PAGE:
We ate lunch or dinner together multiple times a week and developed a weekly ritual of Thursday night slumber parties. We got drunk in basements lit up by Christmas lights on Saturday nights and woke up to lazy Sunday mornings in bed together, calling the deli to get omelettes and coffee delivered.
I actually started to feel...loved. By a new, self-assured man, not the immature boy who had spent three years deciding if he wanted me in his life or not. Even my most cynical girlfriends came around to Keegan's new behavior.
When Valentine's Day finally arrived, my roommates spent every minute asking me if I was "ready for my date!" and suggesting hairstyles and accessories that could work with my dress, a white, ruffled number with spaghetti strap sleeves and a zip up the front.
I was trying to keep my expectations low, but I couldn't help it: The energy of seven giggling women helping me decide between red and black shoes (we chose red) had me irrationally excited for my date.
[visualquote color="rgba(241, 108, 101, .80)"]When Valentine's Day finally arrived, my roommates spent every minute asking me if I was "ready for my date!" and suggesting hairstyles and accessories that could work with my dress, a white, ruffled number with spaghetti strap sleeves and a zip up the front.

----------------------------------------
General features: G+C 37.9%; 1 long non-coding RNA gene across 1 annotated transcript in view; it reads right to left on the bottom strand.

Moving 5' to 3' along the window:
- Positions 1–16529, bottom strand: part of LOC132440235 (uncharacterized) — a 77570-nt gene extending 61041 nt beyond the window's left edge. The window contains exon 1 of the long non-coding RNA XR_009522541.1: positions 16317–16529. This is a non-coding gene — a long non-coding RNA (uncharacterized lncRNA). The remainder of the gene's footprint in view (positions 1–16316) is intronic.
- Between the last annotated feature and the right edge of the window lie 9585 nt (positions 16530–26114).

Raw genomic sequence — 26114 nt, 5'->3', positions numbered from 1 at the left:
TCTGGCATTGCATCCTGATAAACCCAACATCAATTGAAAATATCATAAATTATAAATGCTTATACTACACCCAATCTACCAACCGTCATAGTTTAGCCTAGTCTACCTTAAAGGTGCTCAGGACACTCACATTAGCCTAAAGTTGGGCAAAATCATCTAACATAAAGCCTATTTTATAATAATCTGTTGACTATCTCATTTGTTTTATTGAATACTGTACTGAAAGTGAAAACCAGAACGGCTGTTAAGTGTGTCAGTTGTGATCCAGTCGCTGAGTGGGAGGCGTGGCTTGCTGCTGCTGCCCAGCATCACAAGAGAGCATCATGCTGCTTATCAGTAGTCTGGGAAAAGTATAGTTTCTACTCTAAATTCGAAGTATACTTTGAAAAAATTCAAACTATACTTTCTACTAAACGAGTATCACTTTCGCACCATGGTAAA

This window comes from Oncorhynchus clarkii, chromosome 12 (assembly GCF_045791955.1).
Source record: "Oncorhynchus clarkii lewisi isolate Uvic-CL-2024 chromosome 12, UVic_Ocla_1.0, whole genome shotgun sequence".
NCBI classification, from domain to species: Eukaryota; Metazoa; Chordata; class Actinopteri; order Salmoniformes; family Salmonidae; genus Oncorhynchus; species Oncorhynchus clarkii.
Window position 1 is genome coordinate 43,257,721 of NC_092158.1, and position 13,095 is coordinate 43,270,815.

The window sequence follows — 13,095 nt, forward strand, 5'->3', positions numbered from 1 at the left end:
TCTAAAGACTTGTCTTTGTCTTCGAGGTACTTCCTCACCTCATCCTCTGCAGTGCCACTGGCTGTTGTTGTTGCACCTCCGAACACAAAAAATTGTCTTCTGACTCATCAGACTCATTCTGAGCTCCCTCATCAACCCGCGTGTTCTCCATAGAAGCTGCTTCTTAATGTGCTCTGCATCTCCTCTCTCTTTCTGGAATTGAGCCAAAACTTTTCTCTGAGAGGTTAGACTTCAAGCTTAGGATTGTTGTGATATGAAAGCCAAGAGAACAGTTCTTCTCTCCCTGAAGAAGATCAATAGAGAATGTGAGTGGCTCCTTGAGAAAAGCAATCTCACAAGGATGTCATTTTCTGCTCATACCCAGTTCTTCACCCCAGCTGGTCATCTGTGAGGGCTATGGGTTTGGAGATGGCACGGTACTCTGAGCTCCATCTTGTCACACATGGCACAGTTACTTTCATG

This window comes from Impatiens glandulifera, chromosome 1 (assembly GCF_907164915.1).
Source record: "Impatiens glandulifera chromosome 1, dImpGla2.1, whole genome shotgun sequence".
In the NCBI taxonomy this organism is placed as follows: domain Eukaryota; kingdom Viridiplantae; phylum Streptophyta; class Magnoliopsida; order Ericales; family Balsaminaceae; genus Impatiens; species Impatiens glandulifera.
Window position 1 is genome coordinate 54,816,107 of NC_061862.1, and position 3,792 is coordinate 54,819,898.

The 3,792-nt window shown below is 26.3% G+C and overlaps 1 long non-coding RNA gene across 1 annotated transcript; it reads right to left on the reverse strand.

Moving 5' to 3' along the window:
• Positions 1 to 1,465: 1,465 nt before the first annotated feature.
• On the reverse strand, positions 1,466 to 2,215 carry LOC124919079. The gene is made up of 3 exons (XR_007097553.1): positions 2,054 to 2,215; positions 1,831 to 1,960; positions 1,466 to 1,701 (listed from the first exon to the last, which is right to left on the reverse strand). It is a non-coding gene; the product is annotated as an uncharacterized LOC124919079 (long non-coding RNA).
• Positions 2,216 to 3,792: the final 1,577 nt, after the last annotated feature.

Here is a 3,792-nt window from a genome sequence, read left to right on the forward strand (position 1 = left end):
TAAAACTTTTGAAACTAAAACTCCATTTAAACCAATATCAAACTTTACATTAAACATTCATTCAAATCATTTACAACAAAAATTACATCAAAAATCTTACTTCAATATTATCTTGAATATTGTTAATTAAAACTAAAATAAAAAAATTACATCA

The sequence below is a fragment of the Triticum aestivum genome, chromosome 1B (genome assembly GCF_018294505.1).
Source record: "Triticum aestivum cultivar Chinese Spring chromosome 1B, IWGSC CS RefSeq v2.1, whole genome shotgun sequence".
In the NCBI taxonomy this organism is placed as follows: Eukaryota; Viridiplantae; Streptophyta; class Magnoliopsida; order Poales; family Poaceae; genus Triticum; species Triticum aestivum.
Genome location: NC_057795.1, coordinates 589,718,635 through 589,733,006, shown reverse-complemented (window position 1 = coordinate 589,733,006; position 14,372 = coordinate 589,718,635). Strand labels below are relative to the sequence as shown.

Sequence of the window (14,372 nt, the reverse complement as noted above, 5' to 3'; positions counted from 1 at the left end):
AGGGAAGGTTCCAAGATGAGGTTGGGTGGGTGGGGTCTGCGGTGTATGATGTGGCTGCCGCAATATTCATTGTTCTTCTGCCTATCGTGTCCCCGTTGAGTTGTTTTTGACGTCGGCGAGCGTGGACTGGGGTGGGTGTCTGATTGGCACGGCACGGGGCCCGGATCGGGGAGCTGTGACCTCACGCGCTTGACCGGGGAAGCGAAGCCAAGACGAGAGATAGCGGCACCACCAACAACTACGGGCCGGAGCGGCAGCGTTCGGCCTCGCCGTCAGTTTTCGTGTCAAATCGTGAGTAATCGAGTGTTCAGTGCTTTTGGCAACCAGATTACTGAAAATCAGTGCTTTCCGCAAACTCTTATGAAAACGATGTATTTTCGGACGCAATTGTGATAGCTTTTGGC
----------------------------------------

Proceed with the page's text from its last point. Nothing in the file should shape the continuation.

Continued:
I was trying to keep my expectations low, but I couldn't help it: The energy of seven giggling women helping me decide between red and black shoes (we chose red) had me irrationally excited for my date.[/visualquote]
That morning, I reached out to Keegan to ask for the details of our plan, and he gave me vague non-answers about when I should meet him. He said there were no reservations left in any restaurants.
I considered asking him why he didn't book a place earlier in the week, but for the sake of not ruining the picture-perfect evening I was fantasizing about having, I decided not to.
Instead, I opted some variation of "OK, well, let me know when you've got a time." I told myself that boys are just lazy sometimes, right?
At about 7:30 pm, he finally texted me a reservation time: 10:30 pm.
So at 9:45, we left campus and ventured out into the city. On the train, he tugged at the waistband of his pants and made a joke about how he'd definitely outgrown his suit.